This weekend, there have been three more flights which I have managed to decode, track and update telemetry to the habitat website,

MONDO-12 which flew on Saturday 25th May 2013

BABSHAB which flew early this morning 

and finally this afternoon Dave Akerman’s PIE6, which used a Raspberry PI to preform the radio tracking. Details of the payload can be found here. In addition to the GPS the payload also contained a camera and the captured images were also transmitted using the SSDV protocol.

Each image is broken into smaller packets, while a receiver may receive all packets for an image it is unlikely it would receive all so by using the distributed network of multiple receivers the images are reconstructed on the habitat server. http://ssdv.habhub.org/

The screen shot below shows my PC as it receives the packets and attempts to reconstruct the image, hopefully you can see some portions of the image are missing.

Dave used a very fast 600Baud RTTY so he could transmit the high quality images, so was impressed to receive anything as the combination of SDR# and DL-Fldigi can be hard work for my ageing PC.

However these are all the images I contributed to (from the habitat site)
 

One thing I didn’t receive much of were the interlaced telemetry packets.

High Altitude Balloon Telemetry Updates

Several weeks ago I discovered the excitement of decoding high altitude balloon (HAB) telemetry.

As I blogged I spent a enjoyable couple of hours receiving the STRATODEAN project telemetry and submitting the received data to HABHubs habitat which is a system created to allow uploading, processing, storing and displaying telemetry and related information transmitted from the various high altitude balloons.

Mark and Cassie (the Stratodean team) have since uploaded a video on their blog showing the preparations, launch, flight and recovery of the payload.

Over the bank holiday weekend there were two other balloons launches planned, Chris Stubb’s (M6EDF) CHEAPO (webpage) and Steve Randall’s (G8KHW) XABEN-49 flights due.

CHEAPO did indeed fly, but sadly I didn’t receive anything as the signal was apparently very weak. I was also suffering some strong interference around the chosen frequency. I did have more success with XABEN-49 receiving a strong signal and a lot of telemetry packets. Though I did have to tweak the RTTY decode parameters in Dl-Fldigi, principally widening the shift and the filter widths, since the auto-configure option was setting it too narrow.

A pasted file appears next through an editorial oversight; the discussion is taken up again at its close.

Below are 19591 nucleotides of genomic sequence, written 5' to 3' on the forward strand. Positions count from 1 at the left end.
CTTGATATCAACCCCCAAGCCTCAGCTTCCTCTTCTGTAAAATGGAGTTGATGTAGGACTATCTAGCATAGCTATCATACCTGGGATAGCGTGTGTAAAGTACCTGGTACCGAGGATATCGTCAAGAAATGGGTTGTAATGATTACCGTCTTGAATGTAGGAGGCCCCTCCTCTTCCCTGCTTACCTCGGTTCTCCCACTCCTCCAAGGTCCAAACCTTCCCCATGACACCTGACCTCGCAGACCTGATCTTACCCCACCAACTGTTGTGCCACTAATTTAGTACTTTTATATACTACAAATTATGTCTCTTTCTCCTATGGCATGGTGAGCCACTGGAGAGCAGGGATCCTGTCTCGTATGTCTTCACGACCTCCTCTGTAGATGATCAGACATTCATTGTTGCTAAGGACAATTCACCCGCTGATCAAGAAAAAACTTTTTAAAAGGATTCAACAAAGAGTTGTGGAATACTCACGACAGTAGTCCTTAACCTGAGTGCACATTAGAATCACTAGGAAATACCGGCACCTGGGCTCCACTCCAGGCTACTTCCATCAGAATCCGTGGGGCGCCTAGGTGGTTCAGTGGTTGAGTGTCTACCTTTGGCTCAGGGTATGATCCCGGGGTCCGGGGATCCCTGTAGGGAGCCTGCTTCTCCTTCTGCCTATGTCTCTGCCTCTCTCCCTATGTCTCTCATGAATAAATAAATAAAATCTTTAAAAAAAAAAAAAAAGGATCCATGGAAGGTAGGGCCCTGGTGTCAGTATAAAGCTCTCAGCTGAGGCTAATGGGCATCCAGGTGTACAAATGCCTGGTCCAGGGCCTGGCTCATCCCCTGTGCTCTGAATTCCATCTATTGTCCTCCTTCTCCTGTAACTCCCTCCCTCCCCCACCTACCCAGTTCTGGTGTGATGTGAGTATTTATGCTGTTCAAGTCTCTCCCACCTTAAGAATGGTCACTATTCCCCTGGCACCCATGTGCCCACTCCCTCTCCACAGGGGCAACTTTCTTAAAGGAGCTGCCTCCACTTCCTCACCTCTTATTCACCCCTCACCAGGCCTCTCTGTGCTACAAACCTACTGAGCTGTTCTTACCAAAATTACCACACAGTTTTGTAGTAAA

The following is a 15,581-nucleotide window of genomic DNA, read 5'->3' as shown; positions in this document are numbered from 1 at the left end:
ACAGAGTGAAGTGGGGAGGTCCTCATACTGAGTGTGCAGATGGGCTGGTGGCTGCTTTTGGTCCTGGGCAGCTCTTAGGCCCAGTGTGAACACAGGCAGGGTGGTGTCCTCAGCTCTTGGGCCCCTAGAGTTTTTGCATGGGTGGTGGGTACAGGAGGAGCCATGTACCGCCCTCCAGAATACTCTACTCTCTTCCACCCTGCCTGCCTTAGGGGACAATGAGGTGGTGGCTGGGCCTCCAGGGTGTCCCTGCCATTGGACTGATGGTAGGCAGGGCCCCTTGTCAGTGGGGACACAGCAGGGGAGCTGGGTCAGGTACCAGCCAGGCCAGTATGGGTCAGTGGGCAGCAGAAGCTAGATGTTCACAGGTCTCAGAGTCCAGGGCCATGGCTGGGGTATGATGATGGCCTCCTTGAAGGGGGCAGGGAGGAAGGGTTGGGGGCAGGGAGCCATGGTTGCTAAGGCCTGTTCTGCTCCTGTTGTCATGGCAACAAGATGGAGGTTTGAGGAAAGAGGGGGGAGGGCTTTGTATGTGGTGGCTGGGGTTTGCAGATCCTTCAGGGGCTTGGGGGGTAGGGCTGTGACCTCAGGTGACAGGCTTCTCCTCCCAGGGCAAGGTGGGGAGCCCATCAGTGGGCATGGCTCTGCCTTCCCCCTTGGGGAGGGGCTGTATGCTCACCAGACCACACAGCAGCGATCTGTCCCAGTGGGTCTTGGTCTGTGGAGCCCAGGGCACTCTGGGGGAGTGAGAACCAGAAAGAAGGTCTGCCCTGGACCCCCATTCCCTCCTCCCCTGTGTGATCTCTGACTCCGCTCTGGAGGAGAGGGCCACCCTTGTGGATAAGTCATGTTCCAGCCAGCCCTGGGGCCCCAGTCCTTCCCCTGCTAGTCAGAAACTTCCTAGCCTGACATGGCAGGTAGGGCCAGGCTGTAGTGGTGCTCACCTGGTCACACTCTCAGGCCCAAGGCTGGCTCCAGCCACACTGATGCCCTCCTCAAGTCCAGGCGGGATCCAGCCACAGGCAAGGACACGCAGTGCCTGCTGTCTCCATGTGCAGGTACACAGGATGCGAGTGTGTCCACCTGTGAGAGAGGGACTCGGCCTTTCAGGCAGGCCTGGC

This morning the Essex Ham website has posted a nice video on their website explaining a bit more how to go about HAB decoding.

While investigating the habitat system I found the stats page and flight pie charts, showing the top receivers for each flight, I was pleased to see I featured quite high in the chart for the XABEN-49 flight, and indeed for the STRATODEAN flight last month.

XABEN-49 Telemetry Stats

STRATODEAN Telemetry Stats

Phonesat – Pictures

The Nasa Phonesat team have now put up the partially completed jigsaw puzzle formed from the submitted picture packets received from Graham and Bell over the past week. They can be viewed here

Over the last few days I have been getting quite a decent number of packets, including pictures from all three phonesats however a number of the picture packets despite being verified and accepted when submitted to the website have returned seemingly invalid webp files.

It appears the images are being broadcast in three forms, a low resolution background, then a medium resolution followed by a high resolution, slowly building up the final images.

The picture from Graham
 
The picture from Bell

More PhoneSat pictures and other packets

Had chance to process the 14:05BST PhoneSat pass IQ file and have got some more image pieces (again I have scaled them up from the original 20 x 15 pixel size)